Efficacy and Safety of Low-Level Laser Devices for Hair Growth

3 Signs You’re Ready for a Hair Transplant

When it comes to hair loss solutions, one size definitely does not fit all. Depending on several factors unique to each patient, including the underlying causes, nature, and progression of hair loss, your hair restoration doctor may recommend one of several different treatment options, including hair transplant surgery. But your physician won’t suggest a transplant as the best solution for you unless he or she believes that you are ready to undergo the procedure and have the characteristics that make you a good candidate for the surgery.

If you are considering taking action to address your hair loss issues and concerns, here are three signs that you may be ready for hair transplant surgery:  

  1. You’re old enough. Many people start to experience hair loss at a young age; even children and teenagers can see the early signs of permanent hair loss. But while young people are still growing and maturing, the full extent and pattern of their hair loss may not be discernable. For hair loss surgery to deliver optimal results, the physician must be able to identify the individual patient’s unique hair loss pattern, so that he or she may transplant hair to the balding and thinning areas in a way that leaves behind a natural-looking hairline. That is why we only recommend a transplant as a potential treatment for individuals 18 and older, though we may suggest waiting even longer in some cases.
  2. You have enough donor hair. You can’t have hair transplant surgery unless you have hair to transplant. Unlike organ transplants, hair transplants involve the use of your own hair. We take hair follicles from areas on the back or sides of your head and transplant them to the treatment area, where they will continue to grow. Both male and female hair replacement candidates need robust hair growth in the donor area at the back of the head for transplant surgery to be a viable treatment for hair loss.
  3. Your hair loss is permanent. Not all hair loss is forever. Sometimes, excessive hair shedding is a seasonal or temporary issue caused by factors such as stress, hormonal changes, and other environmental or biological factors. If your doctor’s assessment is that your hair loss fits this category and that healthy hair growth is likely to resume, a transplant is not an appropriate choice for addressing the issue. Hair transplant surgery is reserved for those suffering from permanent hair loss, such as male pattern baldness.

Ready to Fix Your Hair Loss Problems? Schedule Your Hair Loss Evaluation Today.

You will only truly know whether you are ready for a hair transplant after consulting with a hair restoration surgeon. At the Hair Transplant Institute of Miami, we evaluate each hair loss patient with a comprehensive and proven methodology to determine the cause of hair loss and choose the most effective treatment option.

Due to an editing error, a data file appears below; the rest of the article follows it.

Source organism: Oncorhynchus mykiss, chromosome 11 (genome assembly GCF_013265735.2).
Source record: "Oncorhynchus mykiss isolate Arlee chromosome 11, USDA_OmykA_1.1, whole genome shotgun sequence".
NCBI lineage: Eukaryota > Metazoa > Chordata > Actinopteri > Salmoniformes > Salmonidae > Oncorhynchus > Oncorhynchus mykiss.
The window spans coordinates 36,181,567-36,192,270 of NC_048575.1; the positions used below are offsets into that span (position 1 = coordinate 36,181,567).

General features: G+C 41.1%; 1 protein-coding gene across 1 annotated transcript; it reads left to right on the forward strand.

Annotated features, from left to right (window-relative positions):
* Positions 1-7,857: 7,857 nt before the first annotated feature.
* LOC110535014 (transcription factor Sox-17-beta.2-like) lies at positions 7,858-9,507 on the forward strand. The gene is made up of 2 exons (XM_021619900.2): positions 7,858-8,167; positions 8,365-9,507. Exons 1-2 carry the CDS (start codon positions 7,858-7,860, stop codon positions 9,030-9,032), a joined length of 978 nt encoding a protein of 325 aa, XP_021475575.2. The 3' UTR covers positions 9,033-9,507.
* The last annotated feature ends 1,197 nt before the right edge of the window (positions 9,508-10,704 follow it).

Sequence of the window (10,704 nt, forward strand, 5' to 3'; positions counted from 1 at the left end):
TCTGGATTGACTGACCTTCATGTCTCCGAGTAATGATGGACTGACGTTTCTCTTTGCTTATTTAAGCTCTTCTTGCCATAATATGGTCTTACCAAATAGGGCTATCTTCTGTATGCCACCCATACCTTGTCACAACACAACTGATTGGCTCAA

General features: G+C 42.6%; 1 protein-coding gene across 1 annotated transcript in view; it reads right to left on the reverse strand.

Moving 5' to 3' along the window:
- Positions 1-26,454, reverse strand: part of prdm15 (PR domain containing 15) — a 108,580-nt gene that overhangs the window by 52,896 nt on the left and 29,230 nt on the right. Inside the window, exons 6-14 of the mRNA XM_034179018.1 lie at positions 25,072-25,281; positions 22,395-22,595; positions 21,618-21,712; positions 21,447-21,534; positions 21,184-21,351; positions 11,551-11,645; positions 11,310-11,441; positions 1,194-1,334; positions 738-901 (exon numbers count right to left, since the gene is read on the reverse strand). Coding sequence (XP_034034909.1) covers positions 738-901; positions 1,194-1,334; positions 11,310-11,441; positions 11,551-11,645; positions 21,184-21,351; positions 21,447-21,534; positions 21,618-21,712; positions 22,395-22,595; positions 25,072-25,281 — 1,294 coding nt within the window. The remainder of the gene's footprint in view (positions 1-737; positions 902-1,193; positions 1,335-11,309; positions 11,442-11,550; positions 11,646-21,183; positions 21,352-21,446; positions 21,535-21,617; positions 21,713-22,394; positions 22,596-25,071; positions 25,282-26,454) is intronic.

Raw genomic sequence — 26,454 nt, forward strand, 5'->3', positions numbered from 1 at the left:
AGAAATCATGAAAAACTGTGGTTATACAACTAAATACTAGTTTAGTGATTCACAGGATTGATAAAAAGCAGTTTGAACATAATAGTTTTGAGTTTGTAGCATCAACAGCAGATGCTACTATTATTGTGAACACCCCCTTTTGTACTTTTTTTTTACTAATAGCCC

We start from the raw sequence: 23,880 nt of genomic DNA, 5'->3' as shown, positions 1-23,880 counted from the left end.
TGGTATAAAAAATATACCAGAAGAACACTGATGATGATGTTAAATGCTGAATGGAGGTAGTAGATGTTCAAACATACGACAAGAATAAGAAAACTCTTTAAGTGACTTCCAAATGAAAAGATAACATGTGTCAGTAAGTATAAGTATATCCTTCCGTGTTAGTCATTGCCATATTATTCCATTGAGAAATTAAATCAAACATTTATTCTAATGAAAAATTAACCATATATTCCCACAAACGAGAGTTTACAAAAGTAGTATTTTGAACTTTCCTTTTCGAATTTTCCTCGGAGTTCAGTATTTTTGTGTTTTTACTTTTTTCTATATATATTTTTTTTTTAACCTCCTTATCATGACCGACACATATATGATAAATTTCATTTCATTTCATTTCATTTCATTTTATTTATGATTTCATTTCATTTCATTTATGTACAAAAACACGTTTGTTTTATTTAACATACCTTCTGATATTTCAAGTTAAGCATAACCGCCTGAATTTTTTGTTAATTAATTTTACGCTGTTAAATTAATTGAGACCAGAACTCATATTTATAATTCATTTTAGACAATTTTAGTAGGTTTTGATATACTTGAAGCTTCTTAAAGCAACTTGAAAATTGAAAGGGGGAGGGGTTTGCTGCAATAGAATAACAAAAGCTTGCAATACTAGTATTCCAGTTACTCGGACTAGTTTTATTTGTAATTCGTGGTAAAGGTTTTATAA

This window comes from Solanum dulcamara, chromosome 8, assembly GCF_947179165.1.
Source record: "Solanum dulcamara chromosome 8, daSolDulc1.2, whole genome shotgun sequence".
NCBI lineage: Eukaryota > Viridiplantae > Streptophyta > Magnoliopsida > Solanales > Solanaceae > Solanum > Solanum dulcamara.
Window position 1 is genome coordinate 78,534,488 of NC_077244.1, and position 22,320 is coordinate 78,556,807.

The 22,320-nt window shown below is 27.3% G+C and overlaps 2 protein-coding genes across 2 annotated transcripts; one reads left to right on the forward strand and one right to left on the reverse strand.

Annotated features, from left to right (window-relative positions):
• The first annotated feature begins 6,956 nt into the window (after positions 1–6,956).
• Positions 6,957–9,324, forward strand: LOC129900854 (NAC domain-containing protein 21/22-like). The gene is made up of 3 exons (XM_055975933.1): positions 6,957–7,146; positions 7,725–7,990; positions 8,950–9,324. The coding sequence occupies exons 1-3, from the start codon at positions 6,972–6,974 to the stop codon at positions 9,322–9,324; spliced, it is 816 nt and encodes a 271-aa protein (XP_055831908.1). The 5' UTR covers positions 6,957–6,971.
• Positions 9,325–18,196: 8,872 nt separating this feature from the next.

To schedule your personalized hair loss evaluation, contact us online or call our office directly at 305-925-0222.

Fibroids and Hair Loss

Fibroids and Hair Loss

Many women who start experiencing hair loss or excessive shedding can place the blame squarely on their genes. Others can point to menopause, stress, or certain medications they may be taking. But female hair loss can also be a symptom of or related to other medical conditions. Such is the case with fibroids, especially in African-American women.

What Are Fibroids?

Fibroids are benign, non-cancerous tumors made of smooth muscle cells and fibrous connective tissue that develop within the wall of the uterus. While most women who develop fibroids experience no noticeable signs or symptoms and thus do not need treatment, those who do may see:

  • Heavy or prolonged periods
  • Bleeding between periods
  • Pelvic pain and pressure
  • Frequent urination
  • Low back pain
  • Pain during intercourse
  • Difficulty getting pregnant

The risk of developing fibroids increases with age and is particularly pronounced in African-American women. While approximately 20 to 40 percent of women aged 35 and older have fibroids large enough to cause symptoms, black women experience fibroids at a rate three times higher than that of other women, with some experts estimating that upwards of 80% of African-American women will have fibroids at some point in their life. 

What is the Connection Between Fibroids and Hair Loss in Women?

As noted above, heavy and prolonged periods and bleeding between periods are two symptoms of fibroids. These issues can ultimately lead to anemia – a lack of iron. Iron deficiency restricts the blood flow needed to supply growth-stimulating nutrients to our hair follicles. Without those nutrients, our follicles can become weak, dry, and brittle and more prone to falling out. 

While you should follow your physician’s specific recommendations if you have anemia, iron-rich foods like spinach, kale, broccoli, and other leafy greens can boost your iron intake and help feed your follicles the nutrients they need to stay healthy.

Experiencing Hair Loss? Call the Hair Transplant Institute of Miami Today.

Female hair loss can be stopped and in many cases reversed through the cutting-edge and proven treatments we offer at the Hair Transplant Institute of Miami. Which procedure will be most effective depends on the causes and degree of hair loss in the individual patient. We use a comprehensive, holistic approach for evaluating and treating women experiencing hair loss and leverage the very latest scientific advancements in hair loss treatments at our state-of-the-art facility. 

Schedule an appointment with the Hair Transplant Institute of Miami today by calling 305.925.0222. We look forward to assisting you.